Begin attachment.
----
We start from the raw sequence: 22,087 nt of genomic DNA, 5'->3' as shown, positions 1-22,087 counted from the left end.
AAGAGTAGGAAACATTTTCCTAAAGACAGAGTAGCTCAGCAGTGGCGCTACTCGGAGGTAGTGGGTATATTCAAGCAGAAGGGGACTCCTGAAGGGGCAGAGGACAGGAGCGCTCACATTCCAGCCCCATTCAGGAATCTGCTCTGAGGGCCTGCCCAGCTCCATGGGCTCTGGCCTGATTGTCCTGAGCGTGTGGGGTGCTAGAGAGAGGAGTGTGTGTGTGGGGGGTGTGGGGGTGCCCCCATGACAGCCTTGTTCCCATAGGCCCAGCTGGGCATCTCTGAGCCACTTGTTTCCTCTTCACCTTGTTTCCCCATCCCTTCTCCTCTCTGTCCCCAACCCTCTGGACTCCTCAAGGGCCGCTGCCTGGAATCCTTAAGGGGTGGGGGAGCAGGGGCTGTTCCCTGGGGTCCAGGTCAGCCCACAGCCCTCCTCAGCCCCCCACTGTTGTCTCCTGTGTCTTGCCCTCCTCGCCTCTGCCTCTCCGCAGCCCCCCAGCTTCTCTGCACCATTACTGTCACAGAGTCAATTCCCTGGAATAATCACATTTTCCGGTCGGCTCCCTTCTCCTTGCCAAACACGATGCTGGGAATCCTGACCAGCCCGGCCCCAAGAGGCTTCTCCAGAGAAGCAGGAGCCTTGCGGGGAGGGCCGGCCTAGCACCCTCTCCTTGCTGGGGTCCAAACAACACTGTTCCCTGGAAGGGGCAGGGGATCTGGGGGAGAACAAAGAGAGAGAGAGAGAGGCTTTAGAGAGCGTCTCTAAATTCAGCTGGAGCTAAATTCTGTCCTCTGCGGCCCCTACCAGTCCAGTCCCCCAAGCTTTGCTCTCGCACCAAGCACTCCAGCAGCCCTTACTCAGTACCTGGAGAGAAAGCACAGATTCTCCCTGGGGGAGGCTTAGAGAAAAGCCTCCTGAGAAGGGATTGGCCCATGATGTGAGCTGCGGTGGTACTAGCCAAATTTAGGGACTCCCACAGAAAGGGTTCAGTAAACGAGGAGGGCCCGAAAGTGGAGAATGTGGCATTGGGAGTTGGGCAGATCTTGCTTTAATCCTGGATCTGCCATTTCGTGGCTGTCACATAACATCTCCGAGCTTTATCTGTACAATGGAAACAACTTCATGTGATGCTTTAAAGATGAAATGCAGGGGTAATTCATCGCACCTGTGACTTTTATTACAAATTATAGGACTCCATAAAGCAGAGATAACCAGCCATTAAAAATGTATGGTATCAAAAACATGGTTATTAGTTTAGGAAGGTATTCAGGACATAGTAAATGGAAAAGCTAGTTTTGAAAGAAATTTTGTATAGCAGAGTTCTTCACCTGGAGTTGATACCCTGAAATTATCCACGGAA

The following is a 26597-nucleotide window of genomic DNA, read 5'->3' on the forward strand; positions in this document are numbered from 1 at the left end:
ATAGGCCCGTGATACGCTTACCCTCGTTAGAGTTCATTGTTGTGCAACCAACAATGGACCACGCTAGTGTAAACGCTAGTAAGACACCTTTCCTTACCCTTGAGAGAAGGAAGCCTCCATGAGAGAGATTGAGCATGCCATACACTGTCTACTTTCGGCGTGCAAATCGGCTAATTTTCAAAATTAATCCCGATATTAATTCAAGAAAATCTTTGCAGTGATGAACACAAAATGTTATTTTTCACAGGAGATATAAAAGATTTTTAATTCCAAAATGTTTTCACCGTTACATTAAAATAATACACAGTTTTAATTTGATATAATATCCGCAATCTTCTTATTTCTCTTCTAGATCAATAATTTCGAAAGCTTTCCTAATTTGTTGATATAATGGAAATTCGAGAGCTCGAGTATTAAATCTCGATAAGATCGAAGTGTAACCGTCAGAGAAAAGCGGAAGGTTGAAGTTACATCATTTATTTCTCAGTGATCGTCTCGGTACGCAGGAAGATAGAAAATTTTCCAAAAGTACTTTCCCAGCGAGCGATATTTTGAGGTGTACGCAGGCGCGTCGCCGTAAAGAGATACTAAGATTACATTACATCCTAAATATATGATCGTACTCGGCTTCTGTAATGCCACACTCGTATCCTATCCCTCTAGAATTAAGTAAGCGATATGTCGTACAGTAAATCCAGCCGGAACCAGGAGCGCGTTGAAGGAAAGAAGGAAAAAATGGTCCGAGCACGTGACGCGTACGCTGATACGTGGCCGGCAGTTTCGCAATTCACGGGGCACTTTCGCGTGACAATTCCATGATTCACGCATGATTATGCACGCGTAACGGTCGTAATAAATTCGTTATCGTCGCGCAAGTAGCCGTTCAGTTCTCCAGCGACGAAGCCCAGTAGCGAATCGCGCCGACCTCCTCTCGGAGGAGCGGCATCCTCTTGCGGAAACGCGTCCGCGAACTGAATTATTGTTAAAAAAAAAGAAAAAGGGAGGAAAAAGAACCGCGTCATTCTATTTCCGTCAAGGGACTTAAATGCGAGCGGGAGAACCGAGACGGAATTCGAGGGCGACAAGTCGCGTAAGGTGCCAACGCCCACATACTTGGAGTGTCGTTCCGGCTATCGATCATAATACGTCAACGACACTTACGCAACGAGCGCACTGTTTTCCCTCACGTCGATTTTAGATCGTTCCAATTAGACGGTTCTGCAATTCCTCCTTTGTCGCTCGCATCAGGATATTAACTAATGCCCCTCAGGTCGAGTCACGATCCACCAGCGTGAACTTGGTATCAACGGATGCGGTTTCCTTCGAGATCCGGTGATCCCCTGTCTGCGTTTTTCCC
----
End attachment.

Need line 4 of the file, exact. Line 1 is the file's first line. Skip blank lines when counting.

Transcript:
ATAGGCCCGTGATACGCTTACCCTCGTTAGAGTTCATTGTTGTGCAACCAACAATGGACCACGCTAGTGTAAACGCTAGTAAGACACCTTTCCTTACCCTTGAGAGAAGGAAGCCTCCATGAGAGAGATTGAGCATGCCATACACTGTCTACTTTCGGCGTGCAAATCGGCTAATTTTCAAAATTAATCCCGATATTAATTCAAGAAAATCTTTGCAGTGATGAACACAAAATGTTATTTTTCACAGGAGATATAAAAGATTTTTAATTCCAAAATGTTTTCACCGTTACATTAAAATAATACACAGTTTTAATTTGATATAATATCCGCAATCTTCTTATTTCTCTTCTAGATCAATAATTTCGAAAGCTTTCCTAATTTGTTGATATAATGGAAATTCGAGAGCTCGAGTATTAAATCTCGATAAGATCGAAGTGTAACCGTCAGAGAAAAGCGGAAGGTTGAAGTTACATCATTTATTTCTCAGTGATCGTCTCGGTACGCAGGAAGATAGAAAATTTTCCAAAAGTACTTTCCCAGCGAGCGATATTTTGAGGTGTACGCAGGCGCGTCGCCGTAAAGAGATACTAAGATTACATTACATCCTAAATATATGATCGTACTCGGCTTCTGTAATGCCACACTCGTATCCTATCCCTCTAGAATTAAGTAAGCGATATGTCGTACAGTAAATCCAGCCGGAACCAGGAGCGCGTTGAAGGAAAGAAGGAAAAAATGGTCCGAGCACGTGACGCGTACGCTGATACGTGGCCGGCAGTTTCGCAATTCACGGGGCACTTTCGCGTGACAATTCCATGATTCACGCATGATTATGCACGCGTAACGGTCGTAATAAATTCGTTATCGTCGCGCAAGTAGCCGTTCAGTTCTCCAGCGACGAAGCCCAGTAGCGAATCGCGCCGACCTCCTCTCGGAGGAGCGGCATCCTCTTGCGGAAACGCGTCCGCGAACTGAATTATTGTTAAAAAAAAAGAAAAAGGGAGGAAAAAGAACCGCGTCATTCTATTTCCGTCAAGGGACTTAAATGCGAGCGGGAGAACCGAGACGGAATTCGAGGGCGACAAGTCGCGTAAGGTGCCAACGCCCACATACTTGGAGTGTCGTTCCGGCTATCGATCATAATACGTCAACGACACTTACGCAACGAGCGCACTGTTTTCCCTCACGTCGATTTTAGATCGTTCCAATTAGACGGTTCTGCAATTCCTCCTTTGTCGCTCGCATCAGGATATTAACTAATGCCCCTCAGGTCGAGTCACGATCCACCAGCGTGAACTTGGTATCAACGGATGCGGTTTCCTTCGAGATCCGGTGATCCCCTGTCTGCGTTTTTCCC